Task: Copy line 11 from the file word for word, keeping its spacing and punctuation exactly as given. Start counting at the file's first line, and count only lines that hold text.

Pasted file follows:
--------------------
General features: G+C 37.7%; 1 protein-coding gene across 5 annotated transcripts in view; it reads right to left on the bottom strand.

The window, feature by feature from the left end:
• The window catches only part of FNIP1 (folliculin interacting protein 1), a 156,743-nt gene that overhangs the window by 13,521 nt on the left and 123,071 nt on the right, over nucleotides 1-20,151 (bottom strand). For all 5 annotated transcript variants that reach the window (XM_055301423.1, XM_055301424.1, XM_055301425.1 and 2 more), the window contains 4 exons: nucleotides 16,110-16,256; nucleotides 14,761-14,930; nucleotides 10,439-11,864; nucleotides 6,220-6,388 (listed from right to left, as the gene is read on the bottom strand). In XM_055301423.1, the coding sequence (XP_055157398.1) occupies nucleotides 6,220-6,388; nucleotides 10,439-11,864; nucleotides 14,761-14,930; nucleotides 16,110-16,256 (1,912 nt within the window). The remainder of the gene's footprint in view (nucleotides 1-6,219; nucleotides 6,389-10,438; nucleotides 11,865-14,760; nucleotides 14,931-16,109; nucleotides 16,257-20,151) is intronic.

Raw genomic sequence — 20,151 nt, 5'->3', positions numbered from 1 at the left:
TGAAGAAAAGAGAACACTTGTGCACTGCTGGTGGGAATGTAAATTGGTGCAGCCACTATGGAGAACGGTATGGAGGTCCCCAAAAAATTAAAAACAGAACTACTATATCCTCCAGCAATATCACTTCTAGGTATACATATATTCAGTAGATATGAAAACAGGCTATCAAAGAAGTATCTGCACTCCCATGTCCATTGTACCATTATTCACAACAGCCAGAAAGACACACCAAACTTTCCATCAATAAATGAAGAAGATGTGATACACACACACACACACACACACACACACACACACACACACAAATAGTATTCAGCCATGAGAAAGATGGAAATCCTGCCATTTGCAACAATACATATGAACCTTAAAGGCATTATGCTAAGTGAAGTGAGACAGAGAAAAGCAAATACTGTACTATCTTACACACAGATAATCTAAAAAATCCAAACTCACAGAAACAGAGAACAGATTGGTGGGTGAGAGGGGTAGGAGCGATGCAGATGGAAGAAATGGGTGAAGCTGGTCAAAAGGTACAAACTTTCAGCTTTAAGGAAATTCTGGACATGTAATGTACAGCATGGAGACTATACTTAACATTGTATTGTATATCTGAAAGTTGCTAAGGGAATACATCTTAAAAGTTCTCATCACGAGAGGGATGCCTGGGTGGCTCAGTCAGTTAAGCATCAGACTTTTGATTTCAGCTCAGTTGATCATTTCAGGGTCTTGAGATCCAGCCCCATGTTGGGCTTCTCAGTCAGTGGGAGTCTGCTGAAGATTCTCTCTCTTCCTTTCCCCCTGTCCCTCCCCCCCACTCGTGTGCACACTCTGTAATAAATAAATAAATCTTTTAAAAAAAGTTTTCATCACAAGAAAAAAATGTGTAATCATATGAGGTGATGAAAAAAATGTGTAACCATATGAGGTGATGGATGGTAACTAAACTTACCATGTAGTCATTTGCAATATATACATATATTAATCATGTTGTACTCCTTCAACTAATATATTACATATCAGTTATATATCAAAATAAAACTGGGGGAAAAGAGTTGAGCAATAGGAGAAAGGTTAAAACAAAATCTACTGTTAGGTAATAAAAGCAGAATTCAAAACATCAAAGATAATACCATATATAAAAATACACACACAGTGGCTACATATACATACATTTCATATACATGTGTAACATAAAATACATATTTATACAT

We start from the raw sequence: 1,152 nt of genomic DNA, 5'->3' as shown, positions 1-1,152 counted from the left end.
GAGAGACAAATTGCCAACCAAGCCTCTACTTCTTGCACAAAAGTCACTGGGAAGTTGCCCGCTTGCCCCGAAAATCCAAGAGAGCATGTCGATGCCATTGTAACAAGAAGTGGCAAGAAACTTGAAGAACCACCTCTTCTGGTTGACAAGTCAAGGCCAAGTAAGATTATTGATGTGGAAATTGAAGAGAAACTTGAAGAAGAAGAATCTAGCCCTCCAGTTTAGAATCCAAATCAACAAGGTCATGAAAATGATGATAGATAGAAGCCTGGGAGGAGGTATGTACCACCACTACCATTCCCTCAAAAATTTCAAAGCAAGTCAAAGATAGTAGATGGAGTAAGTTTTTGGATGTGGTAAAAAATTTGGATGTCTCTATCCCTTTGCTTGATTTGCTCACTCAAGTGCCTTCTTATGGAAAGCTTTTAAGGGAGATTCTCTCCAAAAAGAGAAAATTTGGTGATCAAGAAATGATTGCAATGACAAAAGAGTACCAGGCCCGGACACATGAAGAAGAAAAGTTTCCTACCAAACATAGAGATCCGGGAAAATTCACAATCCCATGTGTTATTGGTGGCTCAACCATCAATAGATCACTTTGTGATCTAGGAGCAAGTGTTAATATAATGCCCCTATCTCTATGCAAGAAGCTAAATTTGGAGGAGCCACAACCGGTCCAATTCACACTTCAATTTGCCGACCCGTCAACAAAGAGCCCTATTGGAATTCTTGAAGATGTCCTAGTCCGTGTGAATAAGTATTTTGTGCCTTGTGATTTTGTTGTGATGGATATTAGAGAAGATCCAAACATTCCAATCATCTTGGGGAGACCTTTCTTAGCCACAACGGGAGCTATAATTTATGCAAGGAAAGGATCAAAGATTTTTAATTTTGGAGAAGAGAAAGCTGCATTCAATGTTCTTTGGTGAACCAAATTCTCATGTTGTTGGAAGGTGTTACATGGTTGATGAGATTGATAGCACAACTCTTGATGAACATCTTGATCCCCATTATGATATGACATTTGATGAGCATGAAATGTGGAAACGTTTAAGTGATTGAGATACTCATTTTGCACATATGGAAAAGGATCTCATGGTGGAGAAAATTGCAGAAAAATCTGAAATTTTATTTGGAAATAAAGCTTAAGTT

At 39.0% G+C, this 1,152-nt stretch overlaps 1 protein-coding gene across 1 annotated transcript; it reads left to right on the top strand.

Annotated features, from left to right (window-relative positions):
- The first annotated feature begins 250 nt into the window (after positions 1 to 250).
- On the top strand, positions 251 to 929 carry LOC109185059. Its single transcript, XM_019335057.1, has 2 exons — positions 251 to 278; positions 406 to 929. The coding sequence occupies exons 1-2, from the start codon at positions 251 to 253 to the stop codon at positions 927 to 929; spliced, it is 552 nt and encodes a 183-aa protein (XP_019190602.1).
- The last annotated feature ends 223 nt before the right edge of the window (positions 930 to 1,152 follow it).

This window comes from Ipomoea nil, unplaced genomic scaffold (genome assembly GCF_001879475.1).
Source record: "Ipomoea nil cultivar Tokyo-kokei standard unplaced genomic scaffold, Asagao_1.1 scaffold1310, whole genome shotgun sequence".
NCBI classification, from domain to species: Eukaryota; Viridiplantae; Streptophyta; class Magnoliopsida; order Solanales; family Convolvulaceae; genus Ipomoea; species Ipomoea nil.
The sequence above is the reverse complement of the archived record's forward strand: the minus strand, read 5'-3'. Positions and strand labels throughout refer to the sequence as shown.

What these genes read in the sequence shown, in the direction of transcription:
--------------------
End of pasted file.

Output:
- On the top strand, positions 251 to 929 carry LOC109185059. Its single transcript, XM_019335057.1, has 2 exons — positions 251 to 278; positions 406 to 929. The coding sequence occupies exons 1-2, from the start codon at positions 251 to 253 to the stop codon at positions 927 to 929; spliced, it is 552 nt and encodes a 183-aa protein (XP_019190602.1).